Then, Metasploit released a module for their toolkit to scan for scanning and decrypting these password value saved in the AD System Volume. So Microsoft released a patch that blocked the UI from being able to make changes to any Group Policy Passwords. Put simply Microsoft drew the line in the sand and prevented anyone from saving Preferences password in the AD SYSVOL. 

So, with the knowledge and Microsoft deliberate attempts to block any sort of “secret” values in AD. So when I then stumbled across this dialogue box that specifically mentioned a preshared Key. This got me thinking about how this key is stored in AD and how Microsoft addressed the same issues of saving the preshared key for IPSEC. 

Firstly you can see (image above) that after you set the value you can still clearly see it in the Group Policy UI. This told me at the very least however they key was stored using encryption and not hashsed. This at the very least told be the valued could in theory be reversed engineered and did get me a bit worried.


 So kept digging into the SYSVOL of the Group Policy Object and almost immediately opened up the “Registry.pol” file to see if it gave any clues to the storage of the key.

 I did a quick “find” in the file for the string ‘ABC123’ but could not find it, so I did a quick visual scan for anything that looked like an obfuscated field and to my surprise the key was there in plain text as ‘A B C 1 2 3’.

 That’s right, the method of storage of the preshared key for IPSEC is to simply add a space between each character and then just save is in the SYSVOL as clear text. So as far as algorithms go, I think this one could be cracked by my 5 year old…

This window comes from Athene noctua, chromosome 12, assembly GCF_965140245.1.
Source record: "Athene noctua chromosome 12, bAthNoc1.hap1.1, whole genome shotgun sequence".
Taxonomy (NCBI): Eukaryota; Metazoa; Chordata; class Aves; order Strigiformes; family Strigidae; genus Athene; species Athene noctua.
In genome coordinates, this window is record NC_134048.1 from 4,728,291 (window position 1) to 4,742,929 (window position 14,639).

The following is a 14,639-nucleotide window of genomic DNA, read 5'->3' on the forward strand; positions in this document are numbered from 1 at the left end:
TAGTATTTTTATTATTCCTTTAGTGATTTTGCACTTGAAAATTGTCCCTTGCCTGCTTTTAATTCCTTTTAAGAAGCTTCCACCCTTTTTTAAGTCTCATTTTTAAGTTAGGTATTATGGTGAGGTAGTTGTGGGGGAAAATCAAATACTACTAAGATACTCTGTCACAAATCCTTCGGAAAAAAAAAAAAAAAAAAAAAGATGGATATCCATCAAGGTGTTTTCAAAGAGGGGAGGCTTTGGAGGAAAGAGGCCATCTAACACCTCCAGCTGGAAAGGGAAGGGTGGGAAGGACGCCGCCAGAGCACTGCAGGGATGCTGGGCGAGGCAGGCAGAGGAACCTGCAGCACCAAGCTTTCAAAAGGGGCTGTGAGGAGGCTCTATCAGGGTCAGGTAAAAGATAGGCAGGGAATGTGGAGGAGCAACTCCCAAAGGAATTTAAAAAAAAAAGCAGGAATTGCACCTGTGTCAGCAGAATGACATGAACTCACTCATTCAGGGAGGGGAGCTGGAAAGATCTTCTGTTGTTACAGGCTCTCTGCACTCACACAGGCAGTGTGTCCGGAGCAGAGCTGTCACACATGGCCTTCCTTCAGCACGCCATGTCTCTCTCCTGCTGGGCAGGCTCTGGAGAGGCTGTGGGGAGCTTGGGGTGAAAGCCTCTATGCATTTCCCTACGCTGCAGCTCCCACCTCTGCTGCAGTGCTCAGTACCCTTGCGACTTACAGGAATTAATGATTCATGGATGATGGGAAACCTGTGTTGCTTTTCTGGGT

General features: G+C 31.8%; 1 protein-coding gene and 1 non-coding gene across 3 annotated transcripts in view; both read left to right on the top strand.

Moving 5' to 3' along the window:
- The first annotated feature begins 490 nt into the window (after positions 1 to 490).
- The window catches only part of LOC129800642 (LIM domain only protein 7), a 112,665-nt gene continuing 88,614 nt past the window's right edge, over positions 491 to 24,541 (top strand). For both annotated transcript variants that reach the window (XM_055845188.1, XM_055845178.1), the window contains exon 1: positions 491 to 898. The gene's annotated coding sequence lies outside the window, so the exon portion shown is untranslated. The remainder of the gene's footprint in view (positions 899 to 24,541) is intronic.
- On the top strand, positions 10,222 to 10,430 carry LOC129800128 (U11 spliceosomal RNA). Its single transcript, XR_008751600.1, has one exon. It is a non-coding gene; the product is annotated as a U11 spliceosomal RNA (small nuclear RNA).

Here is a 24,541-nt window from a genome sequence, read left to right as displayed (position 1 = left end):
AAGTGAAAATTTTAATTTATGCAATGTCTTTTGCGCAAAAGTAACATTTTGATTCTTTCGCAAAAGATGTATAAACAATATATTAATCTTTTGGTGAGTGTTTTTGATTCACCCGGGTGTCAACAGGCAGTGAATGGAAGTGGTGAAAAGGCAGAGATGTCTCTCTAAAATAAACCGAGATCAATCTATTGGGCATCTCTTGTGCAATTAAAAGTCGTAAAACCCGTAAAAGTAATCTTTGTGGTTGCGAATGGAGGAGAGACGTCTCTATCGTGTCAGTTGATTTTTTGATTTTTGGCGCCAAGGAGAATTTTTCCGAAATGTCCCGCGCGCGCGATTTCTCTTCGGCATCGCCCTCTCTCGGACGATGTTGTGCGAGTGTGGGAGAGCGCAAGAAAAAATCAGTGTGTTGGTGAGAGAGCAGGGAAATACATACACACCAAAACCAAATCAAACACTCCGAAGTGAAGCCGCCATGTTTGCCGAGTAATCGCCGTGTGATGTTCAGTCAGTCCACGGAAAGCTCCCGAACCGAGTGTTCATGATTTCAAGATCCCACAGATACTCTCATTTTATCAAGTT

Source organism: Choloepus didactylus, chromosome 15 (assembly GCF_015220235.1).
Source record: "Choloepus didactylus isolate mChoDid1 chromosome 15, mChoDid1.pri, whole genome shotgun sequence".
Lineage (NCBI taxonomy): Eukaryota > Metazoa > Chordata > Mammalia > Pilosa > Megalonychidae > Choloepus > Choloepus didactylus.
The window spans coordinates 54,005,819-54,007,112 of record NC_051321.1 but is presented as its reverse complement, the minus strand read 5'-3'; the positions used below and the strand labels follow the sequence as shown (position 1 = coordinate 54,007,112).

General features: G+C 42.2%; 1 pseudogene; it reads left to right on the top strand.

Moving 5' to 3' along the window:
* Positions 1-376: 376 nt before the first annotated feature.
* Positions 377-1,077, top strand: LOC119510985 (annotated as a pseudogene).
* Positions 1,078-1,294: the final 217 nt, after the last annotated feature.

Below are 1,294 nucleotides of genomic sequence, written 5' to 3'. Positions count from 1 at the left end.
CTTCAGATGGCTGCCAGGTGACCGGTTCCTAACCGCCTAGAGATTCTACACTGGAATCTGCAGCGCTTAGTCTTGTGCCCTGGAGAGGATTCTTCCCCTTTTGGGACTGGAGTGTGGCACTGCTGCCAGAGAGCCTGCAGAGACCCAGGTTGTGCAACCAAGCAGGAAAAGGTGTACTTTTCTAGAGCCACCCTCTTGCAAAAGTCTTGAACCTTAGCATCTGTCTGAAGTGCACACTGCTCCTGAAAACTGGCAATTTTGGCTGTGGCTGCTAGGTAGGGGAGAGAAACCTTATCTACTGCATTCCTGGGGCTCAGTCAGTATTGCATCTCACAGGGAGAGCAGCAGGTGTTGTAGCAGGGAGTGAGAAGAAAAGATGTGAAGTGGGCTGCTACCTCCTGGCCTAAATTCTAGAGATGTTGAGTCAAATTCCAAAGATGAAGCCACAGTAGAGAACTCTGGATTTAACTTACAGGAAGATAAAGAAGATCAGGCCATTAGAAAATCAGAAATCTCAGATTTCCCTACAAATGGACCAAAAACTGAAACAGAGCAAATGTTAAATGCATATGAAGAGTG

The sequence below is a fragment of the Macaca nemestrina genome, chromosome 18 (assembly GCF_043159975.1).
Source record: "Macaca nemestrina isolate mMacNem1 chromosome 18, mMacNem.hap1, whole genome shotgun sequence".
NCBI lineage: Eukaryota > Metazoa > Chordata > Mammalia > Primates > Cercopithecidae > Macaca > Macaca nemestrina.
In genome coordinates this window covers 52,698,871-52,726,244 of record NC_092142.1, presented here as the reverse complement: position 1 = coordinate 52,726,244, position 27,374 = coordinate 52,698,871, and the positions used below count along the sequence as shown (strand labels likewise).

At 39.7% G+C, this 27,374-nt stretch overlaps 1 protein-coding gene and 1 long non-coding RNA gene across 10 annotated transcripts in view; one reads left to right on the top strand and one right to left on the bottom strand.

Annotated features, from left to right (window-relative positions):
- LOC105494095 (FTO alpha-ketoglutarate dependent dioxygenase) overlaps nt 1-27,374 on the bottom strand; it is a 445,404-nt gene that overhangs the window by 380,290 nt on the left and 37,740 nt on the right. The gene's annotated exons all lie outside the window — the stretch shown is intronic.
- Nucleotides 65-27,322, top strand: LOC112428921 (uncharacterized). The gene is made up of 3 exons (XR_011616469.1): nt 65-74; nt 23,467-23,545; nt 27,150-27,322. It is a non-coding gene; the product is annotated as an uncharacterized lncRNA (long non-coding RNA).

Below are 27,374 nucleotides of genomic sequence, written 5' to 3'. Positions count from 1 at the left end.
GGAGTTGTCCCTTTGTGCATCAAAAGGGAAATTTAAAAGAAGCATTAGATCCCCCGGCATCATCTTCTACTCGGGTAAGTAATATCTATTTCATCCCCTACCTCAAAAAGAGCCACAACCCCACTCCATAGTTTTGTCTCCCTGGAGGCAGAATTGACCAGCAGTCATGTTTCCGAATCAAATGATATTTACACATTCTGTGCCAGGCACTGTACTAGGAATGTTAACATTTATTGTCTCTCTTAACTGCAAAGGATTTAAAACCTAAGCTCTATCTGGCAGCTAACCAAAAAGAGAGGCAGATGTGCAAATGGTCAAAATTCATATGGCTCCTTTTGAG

Update: Thanks to the comment from SODER to my article he explains that the spaces are actually just the way the text is displayed in notepad. Other text editors that display unicode will actually not have any spaces at all.

So the warning message is certinly correct, the preshared key is stored “less secure”. More accurately you could describe it as being not secure at all.

Then, if you have read the blog post by fellow MVP Darren Mar-Elia at https://sdmsoftware.com/group-policy-blog/security-policy/a-new-old-threat-dealing-with-ad-and-group-policy-information-exposure/ you will realise that the System Volume is an open book readable by all computers (and most users) in your Active Directory domain. So, the permission to read the Group Policy Object information that has this preshared key is by default “Authenticated Users” or maybe only “Domain Computers” if you have locked it down. Put simply, assume everyone on your domain can read this value. It must, otherwise how else can your computer read the information required to setup a preshared key authentication in the first place.

 So, to summaries we have a pre-shared key, saved in a place that is readable by all users and computer in the domain and is saved in clear text unicode.